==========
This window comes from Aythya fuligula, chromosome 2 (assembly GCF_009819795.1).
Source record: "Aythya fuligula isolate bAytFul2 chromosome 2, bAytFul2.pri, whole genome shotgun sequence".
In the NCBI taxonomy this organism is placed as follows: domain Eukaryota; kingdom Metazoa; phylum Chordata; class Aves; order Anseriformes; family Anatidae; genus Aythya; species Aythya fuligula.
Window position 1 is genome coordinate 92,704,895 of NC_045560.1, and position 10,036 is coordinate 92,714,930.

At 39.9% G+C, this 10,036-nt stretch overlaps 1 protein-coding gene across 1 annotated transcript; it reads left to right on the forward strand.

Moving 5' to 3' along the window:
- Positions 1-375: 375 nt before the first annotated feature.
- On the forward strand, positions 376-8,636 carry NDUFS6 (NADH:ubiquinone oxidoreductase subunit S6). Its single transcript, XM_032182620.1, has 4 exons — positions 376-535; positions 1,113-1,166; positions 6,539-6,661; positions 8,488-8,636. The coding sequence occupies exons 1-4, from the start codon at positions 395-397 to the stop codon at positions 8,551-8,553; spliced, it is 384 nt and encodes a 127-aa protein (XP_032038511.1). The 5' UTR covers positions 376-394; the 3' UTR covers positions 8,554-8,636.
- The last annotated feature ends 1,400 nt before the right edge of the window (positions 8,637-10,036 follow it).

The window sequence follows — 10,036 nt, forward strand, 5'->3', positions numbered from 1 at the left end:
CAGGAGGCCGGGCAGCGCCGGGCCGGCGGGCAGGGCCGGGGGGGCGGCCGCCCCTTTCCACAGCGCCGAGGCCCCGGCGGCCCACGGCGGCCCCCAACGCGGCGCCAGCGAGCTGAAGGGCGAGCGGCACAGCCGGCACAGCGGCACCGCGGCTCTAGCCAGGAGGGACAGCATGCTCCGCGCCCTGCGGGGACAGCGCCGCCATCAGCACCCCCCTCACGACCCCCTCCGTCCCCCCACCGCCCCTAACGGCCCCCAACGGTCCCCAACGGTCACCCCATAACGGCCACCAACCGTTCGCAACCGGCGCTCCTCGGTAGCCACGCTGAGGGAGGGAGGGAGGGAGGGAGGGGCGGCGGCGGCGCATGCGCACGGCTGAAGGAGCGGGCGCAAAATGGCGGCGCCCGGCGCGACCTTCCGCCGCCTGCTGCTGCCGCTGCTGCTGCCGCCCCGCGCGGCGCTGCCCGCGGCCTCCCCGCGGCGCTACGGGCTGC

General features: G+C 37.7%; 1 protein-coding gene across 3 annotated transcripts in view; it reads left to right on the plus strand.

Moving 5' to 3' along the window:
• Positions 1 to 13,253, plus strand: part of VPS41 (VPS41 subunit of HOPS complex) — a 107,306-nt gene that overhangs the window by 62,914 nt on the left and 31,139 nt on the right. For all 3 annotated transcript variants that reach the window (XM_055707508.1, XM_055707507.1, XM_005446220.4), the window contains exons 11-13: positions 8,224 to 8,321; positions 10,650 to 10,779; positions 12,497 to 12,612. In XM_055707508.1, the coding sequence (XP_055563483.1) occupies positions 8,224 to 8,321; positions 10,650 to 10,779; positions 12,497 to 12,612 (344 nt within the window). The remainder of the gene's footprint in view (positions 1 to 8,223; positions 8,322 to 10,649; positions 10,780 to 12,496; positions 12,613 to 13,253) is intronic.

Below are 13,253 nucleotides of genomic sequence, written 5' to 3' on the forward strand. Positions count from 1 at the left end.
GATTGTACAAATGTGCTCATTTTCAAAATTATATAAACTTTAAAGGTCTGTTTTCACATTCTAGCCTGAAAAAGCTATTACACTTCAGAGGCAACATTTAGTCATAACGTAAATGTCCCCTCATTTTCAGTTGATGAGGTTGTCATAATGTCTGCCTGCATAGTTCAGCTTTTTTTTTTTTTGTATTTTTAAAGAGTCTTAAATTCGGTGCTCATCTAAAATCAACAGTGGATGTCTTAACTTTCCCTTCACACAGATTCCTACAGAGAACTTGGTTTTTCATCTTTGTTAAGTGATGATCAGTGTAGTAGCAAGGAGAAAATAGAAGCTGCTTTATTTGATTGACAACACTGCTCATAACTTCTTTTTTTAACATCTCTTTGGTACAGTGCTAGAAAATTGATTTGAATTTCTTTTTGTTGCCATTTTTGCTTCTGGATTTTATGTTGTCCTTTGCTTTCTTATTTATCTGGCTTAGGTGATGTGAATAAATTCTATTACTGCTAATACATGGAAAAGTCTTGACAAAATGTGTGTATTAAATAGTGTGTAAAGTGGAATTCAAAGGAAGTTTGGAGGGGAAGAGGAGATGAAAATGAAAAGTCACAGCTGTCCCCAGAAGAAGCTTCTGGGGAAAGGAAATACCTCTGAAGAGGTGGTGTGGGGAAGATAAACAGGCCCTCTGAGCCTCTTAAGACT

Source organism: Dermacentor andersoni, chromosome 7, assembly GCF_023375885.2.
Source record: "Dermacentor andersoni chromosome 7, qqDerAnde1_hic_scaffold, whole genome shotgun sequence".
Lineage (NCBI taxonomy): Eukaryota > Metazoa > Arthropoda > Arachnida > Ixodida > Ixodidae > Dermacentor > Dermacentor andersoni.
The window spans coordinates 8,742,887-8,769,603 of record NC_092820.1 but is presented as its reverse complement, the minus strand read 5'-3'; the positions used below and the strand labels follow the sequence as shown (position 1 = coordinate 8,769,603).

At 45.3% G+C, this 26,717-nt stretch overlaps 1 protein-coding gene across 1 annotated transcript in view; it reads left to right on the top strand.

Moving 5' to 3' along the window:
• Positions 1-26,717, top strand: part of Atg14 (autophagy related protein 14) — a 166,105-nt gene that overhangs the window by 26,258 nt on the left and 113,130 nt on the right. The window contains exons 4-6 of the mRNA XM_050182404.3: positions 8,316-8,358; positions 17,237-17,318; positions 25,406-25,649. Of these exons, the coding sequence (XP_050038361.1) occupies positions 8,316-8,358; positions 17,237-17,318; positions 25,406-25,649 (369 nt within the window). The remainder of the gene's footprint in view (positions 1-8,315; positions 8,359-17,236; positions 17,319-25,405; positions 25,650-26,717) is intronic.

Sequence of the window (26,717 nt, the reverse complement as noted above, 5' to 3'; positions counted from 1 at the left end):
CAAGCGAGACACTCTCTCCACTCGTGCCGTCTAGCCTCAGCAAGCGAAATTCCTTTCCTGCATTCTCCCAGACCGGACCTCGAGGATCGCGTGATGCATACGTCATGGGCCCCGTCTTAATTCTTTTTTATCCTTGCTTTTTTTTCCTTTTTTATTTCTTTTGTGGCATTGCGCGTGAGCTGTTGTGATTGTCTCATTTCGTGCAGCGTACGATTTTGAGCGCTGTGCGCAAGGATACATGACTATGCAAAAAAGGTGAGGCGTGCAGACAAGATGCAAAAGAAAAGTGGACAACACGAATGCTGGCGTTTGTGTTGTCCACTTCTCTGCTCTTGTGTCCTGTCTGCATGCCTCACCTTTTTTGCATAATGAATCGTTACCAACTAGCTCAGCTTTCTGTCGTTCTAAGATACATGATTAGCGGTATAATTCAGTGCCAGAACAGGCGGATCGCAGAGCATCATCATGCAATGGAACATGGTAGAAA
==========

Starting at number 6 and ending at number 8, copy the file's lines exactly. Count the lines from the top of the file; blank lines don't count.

Moving 5' to 3' along the window:
- Positions 1-375: 375 nt before the first annotated feature.
- On the forward strand, positions 376-8,636 carry NDUFS6 (NADH:ubiquinone oxidoreductase subunit S6). Its single transcript, XM_032182620.1, has 4 exons — positions 376-535; positions 1,113-1,166; positions 6,539-6,661; positions 8,488-8,636. The coding sequence occupies exons 1-4, from the start codon at positions 395-397 to the stop codon at positions 8,551-8,553; spliced, it is 384 nt and encodes a 127-aa protein (XP_032038511.1). The 5' UTR covers positions 376-394; the 3' UTR covers positions 8,554-8,636.